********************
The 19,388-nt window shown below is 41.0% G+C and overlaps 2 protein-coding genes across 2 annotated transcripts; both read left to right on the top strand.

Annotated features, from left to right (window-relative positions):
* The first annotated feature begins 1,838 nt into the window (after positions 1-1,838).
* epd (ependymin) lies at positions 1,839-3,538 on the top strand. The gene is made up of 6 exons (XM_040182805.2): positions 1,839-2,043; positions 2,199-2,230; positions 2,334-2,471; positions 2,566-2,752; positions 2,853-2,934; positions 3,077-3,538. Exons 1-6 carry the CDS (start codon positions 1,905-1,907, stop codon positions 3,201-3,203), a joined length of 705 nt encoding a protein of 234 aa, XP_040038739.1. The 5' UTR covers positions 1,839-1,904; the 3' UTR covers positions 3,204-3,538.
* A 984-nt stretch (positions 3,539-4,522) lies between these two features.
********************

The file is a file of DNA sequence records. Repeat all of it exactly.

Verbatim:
The 19,388-nt window shown below is 41.0% G+C and overlaps 2 protein-coding genes across 2 annotated transcripts; both read left to right on the top strand.

Annotated features, from left to right (window-relative positions):
* The first annotated feature begins 1,838 nt into the window (after positions 1-1,838).
* epd (ependymin) lies at positions 1,839-3,538 on the top strand. The gene is made up of 6 exons (XM_040182805.2): positions 1,839-2,043; positions 2,199-2,230; positions 2,334-2,471; positions 2,566-2,752; positions 2,853-2,934; positions 3,077-3,538. Exons 1-6 carry the CDS (start codon positions 1,905-1,907, stop codon positions 3,201-3,203), a joined length of 705 nt encoding a protein of 234 aa, XP_040038739.1. The 5' UTR covers positions 1,839-1,904; the 3' UTR covers positions 3,204-3,538.
* A 984-nt stretch (positions 3,539-4,522) lies between these two features.